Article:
From this benchmark emerged even lower bars for sexual consent. For centuries, common law across most of Europe and the U.S. established the lower age for legal intercourse at somewhere between 10 (which by 1880 applied in 37 U.S. states) and 13 (in England and France).

Despite the Victorians’ reputation for moral uprightness, the baseline didn’t move much until 1885 when a pioneering London journalist, William Thomas Stead, demonstrated how easy it was to sell a 13-year-old girl into prostitution by buying her from her alcoholic mother for £5 (equivalent to around $750 today), chloroforming her and waiting for her to wake up inside a brothel. (How’s that for stunt journalism?) Having made his point with maximum psychological trauma, Stead humanely stopped the experiment there, and, though he was later tried for abduction, the articles he wrote for The Pall Mall Gazette — given the perfect heavy metal album title of “The Maiden Tribute Of Modern Babylon” — provoked moral fury and a clamor to raise the age of consent.

Barely a month after the “Maiden Tribute” articles were published, Parliament imposed a legal restriction of 16 (which still applies in the U.K. today), and by the 1920s, most countries in Europe and the majority of U.S. states had followed suit, applying formal age limits ranging from 15 to 18 (with the exception of Spain, where it stalled at 12 until 1999).

Loss of innocence is no guarantee you’ve attained the status of a grown-up, of course. So perhaps a more reliable lens on adulthood is that other historical marker of maturity, at least among boys: the appropriate age at which they could be killed in battle.

Not long after the Justinian Code condemned generations of pre-teens to matrimony, the Franks, the Germanic people who would later come to dominate Europe under Charlemagne, were compiling their own law book. They directly related the age of majority to a boy’s ability to bear arms, which their 7th-century code, the Lex Ripuaria, identified as age 15.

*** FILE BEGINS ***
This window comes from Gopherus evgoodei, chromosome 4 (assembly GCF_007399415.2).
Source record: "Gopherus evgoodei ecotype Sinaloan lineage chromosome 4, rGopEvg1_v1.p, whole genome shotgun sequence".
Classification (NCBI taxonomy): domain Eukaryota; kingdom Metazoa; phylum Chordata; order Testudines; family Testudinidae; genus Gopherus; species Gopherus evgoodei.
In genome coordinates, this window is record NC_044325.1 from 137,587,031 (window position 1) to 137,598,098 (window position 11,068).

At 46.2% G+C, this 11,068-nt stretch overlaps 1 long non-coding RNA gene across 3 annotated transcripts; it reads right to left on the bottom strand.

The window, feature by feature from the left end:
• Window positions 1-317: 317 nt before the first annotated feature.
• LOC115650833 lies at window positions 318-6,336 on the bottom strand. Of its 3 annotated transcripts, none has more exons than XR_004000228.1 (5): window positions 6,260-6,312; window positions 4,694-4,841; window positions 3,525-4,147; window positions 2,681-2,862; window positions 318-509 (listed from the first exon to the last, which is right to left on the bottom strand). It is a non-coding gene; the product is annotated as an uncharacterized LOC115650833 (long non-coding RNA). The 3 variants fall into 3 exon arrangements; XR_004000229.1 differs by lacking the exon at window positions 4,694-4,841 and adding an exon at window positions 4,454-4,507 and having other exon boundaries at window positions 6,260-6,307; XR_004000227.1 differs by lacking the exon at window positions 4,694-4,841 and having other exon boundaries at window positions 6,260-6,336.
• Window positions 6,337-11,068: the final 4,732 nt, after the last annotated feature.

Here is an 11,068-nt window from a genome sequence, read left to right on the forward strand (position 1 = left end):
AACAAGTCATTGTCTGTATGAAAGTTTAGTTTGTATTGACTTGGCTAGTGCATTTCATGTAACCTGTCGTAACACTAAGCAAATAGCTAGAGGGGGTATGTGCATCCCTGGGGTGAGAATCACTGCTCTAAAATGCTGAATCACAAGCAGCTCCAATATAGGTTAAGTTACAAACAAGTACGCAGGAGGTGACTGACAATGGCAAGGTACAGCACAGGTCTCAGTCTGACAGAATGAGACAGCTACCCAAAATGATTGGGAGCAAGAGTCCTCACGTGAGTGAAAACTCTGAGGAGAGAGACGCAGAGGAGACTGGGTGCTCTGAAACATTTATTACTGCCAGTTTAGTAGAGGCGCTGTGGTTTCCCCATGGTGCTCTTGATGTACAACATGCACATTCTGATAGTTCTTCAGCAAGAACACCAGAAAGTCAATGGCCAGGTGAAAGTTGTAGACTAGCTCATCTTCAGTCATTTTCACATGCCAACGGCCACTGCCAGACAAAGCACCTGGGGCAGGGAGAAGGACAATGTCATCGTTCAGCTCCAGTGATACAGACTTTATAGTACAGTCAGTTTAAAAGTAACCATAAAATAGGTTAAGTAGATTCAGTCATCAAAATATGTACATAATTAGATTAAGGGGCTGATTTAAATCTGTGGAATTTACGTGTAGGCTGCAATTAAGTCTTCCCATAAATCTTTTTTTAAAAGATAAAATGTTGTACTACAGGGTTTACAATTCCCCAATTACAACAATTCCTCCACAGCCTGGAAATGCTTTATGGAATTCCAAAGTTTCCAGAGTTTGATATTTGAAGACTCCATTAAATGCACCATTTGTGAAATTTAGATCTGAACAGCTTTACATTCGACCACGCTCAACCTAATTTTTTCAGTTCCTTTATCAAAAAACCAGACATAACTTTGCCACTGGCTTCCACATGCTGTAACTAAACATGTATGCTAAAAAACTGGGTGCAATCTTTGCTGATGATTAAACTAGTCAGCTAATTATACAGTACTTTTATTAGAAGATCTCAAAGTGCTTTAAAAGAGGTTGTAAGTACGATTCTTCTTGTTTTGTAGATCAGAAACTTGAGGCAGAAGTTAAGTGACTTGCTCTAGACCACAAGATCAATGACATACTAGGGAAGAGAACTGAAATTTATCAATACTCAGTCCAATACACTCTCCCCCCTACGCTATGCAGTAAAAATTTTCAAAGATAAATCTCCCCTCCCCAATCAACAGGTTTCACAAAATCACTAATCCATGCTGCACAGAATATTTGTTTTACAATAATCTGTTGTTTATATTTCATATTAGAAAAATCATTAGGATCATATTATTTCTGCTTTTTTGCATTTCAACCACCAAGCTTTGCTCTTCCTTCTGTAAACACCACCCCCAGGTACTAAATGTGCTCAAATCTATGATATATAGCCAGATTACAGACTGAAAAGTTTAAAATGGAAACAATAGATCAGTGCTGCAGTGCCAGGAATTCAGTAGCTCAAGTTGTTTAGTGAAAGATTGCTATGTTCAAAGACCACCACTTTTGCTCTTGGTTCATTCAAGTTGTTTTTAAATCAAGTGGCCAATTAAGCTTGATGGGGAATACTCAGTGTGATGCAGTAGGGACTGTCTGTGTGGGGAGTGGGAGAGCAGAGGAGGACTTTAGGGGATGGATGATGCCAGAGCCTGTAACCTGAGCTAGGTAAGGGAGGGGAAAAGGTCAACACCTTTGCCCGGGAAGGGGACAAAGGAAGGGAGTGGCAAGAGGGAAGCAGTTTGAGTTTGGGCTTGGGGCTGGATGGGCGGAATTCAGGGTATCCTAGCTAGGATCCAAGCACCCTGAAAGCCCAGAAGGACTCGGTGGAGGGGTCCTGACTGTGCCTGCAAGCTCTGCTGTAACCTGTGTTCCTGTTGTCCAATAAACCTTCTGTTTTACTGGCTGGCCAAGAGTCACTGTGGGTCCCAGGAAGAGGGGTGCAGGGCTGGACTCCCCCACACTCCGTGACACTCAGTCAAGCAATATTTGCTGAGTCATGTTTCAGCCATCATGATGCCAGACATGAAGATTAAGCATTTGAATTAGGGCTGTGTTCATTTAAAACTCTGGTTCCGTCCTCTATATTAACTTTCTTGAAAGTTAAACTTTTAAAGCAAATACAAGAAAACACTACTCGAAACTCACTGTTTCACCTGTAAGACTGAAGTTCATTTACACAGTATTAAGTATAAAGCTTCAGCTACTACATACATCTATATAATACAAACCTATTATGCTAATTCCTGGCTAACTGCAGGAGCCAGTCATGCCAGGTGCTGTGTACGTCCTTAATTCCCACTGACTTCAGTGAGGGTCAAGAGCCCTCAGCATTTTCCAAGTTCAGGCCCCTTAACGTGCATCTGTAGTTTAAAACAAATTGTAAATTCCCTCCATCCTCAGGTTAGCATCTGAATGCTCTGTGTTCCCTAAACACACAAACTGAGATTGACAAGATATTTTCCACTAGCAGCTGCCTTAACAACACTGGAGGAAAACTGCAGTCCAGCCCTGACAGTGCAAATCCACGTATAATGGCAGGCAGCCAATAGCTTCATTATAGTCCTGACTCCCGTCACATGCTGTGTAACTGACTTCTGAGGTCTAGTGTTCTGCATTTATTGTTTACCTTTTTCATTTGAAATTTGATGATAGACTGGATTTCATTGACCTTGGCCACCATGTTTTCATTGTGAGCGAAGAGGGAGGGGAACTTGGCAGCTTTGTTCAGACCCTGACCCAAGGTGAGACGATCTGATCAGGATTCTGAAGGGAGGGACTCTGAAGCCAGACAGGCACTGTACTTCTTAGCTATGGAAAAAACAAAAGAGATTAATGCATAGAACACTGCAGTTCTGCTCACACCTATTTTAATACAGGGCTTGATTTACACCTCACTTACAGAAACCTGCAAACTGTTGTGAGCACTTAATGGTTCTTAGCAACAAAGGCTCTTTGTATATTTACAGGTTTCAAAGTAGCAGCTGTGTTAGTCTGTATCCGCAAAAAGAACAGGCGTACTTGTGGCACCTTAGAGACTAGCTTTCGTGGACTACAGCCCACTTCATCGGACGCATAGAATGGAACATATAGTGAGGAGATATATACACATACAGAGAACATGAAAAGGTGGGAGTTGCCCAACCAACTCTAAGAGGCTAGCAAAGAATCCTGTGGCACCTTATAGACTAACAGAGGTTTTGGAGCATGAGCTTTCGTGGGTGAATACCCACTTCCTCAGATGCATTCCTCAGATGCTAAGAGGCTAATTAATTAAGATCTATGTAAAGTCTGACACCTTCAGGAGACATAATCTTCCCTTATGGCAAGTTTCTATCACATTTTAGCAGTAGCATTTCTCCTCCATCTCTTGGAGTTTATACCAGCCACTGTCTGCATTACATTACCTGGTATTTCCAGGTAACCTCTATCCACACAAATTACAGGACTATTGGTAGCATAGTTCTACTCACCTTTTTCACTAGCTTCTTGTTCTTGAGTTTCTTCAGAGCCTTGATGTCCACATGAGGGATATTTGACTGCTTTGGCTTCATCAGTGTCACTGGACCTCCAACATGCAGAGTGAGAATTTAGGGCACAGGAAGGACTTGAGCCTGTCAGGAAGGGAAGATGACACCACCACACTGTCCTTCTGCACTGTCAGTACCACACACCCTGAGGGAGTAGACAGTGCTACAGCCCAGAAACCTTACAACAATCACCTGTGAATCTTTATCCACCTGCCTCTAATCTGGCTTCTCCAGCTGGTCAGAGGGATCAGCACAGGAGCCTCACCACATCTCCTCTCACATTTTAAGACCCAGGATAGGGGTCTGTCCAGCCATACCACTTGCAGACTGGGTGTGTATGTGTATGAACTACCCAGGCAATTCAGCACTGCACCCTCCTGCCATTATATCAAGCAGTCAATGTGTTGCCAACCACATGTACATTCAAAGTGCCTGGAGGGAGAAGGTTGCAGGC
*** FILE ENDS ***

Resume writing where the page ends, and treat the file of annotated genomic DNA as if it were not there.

During the era of chivalry, from the late 11th century onwards, the age of military manhood rose among the nobility — to 17 in France and 21 in England, prefiguring the modern consensus of 18 as the inauguration of adult life. It’s thought this was because of the sheer length of time it took to learn courtly etiquette as well as the weight of all that shining armor, effectively ruling out younger Galahads from attaining majority.

But the reprieve was only for a tiny, extremely posh minority. For everyone else in male feudal society, which is to say tenant farmers, childhood abruptly flipped into backbreaking adult life as soon as they could handle a plow. In England in the 1200s, according to the medieval cleric Henry de Bracton, a farmer was considered “capable of conducting his rustic employs” at the age of 14 or 15 — and therefore liable to pay rent to his feudal lord.

Much later, during the Industrial Revolution, the barrier between childhood and adulthood just about vanished altogether — with children as young as 5 being sent to work in factories and mines in cruel, sometimes lethal conditions. At its peak, child labor under 15 in both the U.S. and Britain reached 15 percent of the workforce. Whereas a series of labor reforms put a check on this in Britain as the 19th century progressed, in the U.S. child labor went largely unregulated by the federal government until FDR’s New Deal in the 1930s.

The kicker to all of this is that during the Industrial Revolution, and in all likelihood for countless centuries preceding it, puberty occurred much later than it does today — records from the mid-19th century suggest biological maturity was kicking in at 15 for girls and 17 for boys, several years from today’s averages of 11 for girls and 12 for boys. (Historians believe it’s because of improvements in the diets of modern wealthy nations.) In other words, the vast majority of people throughout Western history were experiencing adulthood (or at least their era’s version of it) before they hit puberty.

So for the most part — in relation to sex, mortality, work and physical development at least — the accepted thresholds of duty and responsibility have been wandering all over the place for the best part of 1,500 years. And it’s only in the past century or so that we’ve bundled them up into our own era’s accepted definition of “adult.”

“There’s no specific age when adulthood begins,” says Jeffrey Arnett, “but it’s certainly later than it used to be. That’s why ’30 is the new 20’ has become a popular saying. [People] also feel grown-up later than before, which is one of the reasons they wait so much longer to get married and have a child.”

If it’s so arbitrary, then, why waste a minute worrying about growing up? Perhaps trivializing adulthood as a verb is the most appropriate way to talk about it after all. If it doesn’t feel relevant to most of the stuff we do, let’s call it out as an unfortunate zombie state we occasionally lapse into to get all the boring stuff out the way, before we return to our M.O. — of being relaxed about things.

And for anyone who’s still feeling anxious about their #adulting…

…perhaps it’s time to reintroduce a simple test they were using in a market town in England almost 700 years ago: “There is a certain custom in the town of Shrewsbury from the time whereof memory runs, that whoever is of the age of 15, and knows how to measure yards of cloth and knows a good penny from a bad, is of age.”